Screening for an antibiotic

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Screening for an antibiotic
Screening for new
Bacteriostatic and bactericidal
• Antibiotics are categorized as bactericidal if they kill the
susceptible bacteria or bacteriostatic if they reversibly
inhibit the growth of bacteria.
• In general the use of bactericidal antibiotics is preferred
but many factors may dictate the use of a bacteriostatic
• When a bacteriostatic antibiotic is used the duration of
therapy must be sufficient to allow cellular and humoral
defense mechanisms to eradicate the bacteria. If possible,
bactericidal antibiotics should be used to treat aggressive
Methods for antibiotic detection
• Diffusion methods:
-These methods based on the diffusion of
antibiotics in agar inoculated with sensitive
- The effects of antibiotics are revealed by the
production of zones of inhibition.
• Three categories of diffusion are employed:
1- One-dimentional (linear) diffusion in test
tubes or capillaries.
2-Two- dimentional diffusion e.g., radial
diffusion from cups cut in agar layers.
3- Three dimentional diffusion from cylinders
or disc located on the surface of the agar layer.
Sensitivity of microorganisms to
Measurement of the antibiotic sensitivity of
an organism in the laboratory is designed
to predict whether an infection will respond
to treatment with that antibiotic or not.
Role of laboratory
Sensitivity Testing:
•MIC/ MBC measurement
• The MIC is the lowest concentration of the antibiotic
that results in inhibition of visible growth (i.e.
colonies on a plate or turbidity in broth culture) under
standard conditions.
• The MBC is the lowest concentration of the
antibiotic that kills 99.9% of the original inoculum in
a given time. OR
The lowest concentration of antibiotic that allows
less than 0.1% of the original inoculum to survive.
Measurement of Sensitivity of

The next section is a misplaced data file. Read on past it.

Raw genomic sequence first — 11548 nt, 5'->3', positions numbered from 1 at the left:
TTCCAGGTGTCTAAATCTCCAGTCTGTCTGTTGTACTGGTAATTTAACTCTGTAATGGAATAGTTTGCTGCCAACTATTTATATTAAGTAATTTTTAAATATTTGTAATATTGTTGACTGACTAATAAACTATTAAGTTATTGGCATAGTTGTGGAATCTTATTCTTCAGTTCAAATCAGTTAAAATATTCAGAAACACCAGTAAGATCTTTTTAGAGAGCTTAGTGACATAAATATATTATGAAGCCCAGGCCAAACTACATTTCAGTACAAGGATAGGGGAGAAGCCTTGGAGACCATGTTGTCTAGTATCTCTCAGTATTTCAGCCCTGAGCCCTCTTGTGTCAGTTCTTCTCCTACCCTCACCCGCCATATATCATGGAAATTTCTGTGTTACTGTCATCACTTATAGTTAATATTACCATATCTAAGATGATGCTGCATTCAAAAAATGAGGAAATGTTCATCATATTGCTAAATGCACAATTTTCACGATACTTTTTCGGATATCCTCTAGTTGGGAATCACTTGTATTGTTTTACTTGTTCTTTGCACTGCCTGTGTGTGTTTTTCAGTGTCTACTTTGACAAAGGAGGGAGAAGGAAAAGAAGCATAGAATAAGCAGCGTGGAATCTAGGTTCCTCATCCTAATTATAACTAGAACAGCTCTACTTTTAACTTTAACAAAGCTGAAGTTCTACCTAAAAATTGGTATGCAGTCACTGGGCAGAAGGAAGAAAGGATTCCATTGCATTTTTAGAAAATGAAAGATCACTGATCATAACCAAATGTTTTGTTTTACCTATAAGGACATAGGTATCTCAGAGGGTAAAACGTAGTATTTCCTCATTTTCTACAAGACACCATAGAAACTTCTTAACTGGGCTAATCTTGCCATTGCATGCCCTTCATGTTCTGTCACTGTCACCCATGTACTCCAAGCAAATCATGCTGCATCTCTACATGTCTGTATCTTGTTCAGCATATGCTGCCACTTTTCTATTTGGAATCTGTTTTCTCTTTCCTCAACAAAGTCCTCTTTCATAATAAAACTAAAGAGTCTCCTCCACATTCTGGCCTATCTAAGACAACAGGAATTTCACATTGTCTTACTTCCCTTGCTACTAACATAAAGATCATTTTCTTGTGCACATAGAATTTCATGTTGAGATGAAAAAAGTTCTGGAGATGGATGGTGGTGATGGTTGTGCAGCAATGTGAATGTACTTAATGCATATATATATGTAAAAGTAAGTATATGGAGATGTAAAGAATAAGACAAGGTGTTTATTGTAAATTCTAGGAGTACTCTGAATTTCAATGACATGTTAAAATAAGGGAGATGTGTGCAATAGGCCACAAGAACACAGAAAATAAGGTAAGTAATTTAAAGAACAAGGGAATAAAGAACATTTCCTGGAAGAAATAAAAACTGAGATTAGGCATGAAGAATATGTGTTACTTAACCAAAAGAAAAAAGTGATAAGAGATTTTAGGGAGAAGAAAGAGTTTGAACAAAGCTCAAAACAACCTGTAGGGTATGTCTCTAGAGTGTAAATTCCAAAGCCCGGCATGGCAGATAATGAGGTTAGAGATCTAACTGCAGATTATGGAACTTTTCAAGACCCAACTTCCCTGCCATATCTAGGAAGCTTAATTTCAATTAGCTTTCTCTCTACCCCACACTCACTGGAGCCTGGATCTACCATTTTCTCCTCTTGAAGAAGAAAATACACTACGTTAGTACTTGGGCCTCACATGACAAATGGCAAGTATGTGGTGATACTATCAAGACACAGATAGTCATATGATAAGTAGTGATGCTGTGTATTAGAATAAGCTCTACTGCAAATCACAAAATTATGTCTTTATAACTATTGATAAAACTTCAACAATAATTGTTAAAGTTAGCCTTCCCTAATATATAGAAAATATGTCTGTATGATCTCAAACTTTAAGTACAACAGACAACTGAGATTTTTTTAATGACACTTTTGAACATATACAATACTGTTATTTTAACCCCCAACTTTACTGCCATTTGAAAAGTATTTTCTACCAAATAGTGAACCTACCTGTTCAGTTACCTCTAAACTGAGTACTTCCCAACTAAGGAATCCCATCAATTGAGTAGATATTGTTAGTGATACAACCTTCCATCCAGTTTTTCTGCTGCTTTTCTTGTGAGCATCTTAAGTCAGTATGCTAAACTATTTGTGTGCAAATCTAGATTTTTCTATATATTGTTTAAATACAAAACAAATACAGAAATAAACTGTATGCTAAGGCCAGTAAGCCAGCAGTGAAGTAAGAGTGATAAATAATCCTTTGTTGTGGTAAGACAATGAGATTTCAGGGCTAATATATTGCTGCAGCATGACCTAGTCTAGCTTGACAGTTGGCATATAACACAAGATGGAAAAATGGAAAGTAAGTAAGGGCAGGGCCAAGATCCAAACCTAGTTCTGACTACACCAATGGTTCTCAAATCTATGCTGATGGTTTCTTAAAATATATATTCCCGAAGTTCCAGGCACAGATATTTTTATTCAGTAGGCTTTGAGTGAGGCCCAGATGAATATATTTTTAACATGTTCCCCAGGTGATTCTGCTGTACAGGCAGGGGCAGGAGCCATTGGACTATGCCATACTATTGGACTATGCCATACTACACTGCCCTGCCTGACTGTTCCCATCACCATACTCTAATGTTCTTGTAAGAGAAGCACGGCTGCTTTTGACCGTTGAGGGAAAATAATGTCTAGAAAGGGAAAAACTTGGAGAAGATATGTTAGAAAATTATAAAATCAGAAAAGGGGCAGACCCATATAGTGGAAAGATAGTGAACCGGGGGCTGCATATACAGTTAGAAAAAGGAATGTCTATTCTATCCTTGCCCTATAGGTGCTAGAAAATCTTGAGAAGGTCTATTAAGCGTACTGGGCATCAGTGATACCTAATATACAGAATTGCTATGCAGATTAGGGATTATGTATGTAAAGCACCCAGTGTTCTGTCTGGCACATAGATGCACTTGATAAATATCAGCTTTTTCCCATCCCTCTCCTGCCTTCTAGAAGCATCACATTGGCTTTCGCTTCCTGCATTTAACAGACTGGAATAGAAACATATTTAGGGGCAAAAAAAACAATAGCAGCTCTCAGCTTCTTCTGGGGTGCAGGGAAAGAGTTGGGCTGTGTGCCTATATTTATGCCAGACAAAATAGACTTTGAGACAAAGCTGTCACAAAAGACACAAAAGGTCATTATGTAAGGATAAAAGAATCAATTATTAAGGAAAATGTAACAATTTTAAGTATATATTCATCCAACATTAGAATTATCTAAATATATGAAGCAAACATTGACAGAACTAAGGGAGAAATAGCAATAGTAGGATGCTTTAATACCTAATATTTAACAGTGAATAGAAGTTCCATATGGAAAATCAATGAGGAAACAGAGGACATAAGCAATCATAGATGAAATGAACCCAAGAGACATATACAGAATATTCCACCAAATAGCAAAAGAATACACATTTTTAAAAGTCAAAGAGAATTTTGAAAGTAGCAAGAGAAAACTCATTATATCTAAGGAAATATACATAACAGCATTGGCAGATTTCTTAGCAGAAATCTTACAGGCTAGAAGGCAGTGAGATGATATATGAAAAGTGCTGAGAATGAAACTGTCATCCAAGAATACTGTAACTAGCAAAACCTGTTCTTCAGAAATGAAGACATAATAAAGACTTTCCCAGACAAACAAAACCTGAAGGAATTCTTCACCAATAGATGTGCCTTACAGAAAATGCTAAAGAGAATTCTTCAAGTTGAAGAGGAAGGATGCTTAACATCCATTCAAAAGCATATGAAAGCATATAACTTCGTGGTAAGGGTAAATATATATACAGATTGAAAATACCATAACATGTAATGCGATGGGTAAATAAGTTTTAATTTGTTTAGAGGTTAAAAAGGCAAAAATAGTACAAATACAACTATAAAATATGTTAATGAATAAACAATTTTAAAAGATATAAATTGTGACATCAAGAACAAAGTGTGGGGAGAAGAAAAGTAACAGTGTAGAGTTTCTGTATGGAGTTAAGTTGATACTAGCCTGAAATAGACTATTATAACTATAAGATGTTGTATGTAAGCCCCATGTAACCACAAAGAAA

microorganisms to antibiotics
• In the laboratory, sensitivity is most often
measured using a disk diffusion test.
• Antibiotic
concentrations are dried onto filter paper disks.
• These are then applied to a lawn of the
microbe under examination which has
previously been inoculated onto an appropriate
solid medium.
• The effectiveness of
inhibition zones of the
bacterial growth, the
more the diameter, the
more potent the tested
Stokes controlled sensitivity test
• a control sensitive bacterium is
inoculated on part of a plate
and the tested bacterium is
plated on the remainder. Disks
of antibiotics are placed at the
interface and the zones of
inhibition are compared. The
use of a sensitive control
shows that the antibiotic is
active, so that if the test
organism grows up to the disk
it may safely be assumed that
the test organism is resistant to
that drug.
• The bacterium in the
diagram is susceptible
to drug "x" but
resistant to drug "y".
The disc containing
drug "y" contains
active antibiotic as
shown by the zone of
inhibition it causes in
the control bacterium.
Determination of the minimum inhibitory
concentration of antibiotics using broth
dilution method:
• A series of broths are mixed with 2 fold serially
diluted antibiotic solutions and a standard
inoculum is applied.
• After incubation, the minimum inhibitory
concentration MIC is the first broth in which
growth of the organism has been inhibited.
• The more resistant an organism is, then the
higher will be the MIC.
The MIC test of a bacteriostatic drug.
If the bacteria removed from the drug can
grow on drug free medium at highest
concentrations, the drug is known to have
bacteristatic action.
If the bacteria removed from the drug can not grow
on drug free medium at most concentrations, the drug
is known to have bactericidal action. One tube
difference is allowed in this test
– Only one antibiotic & one organism can be tested
each time
– Time-consuming
– Disc diffusion method
– Microbroth dilution method
Microbroth Dilution Method
Microdilution plates:
• “Microdilution/ Microbroth
• 96 wells/ plate: simultaneously
performed with many tests
organisms/ specimens, less
reagent required
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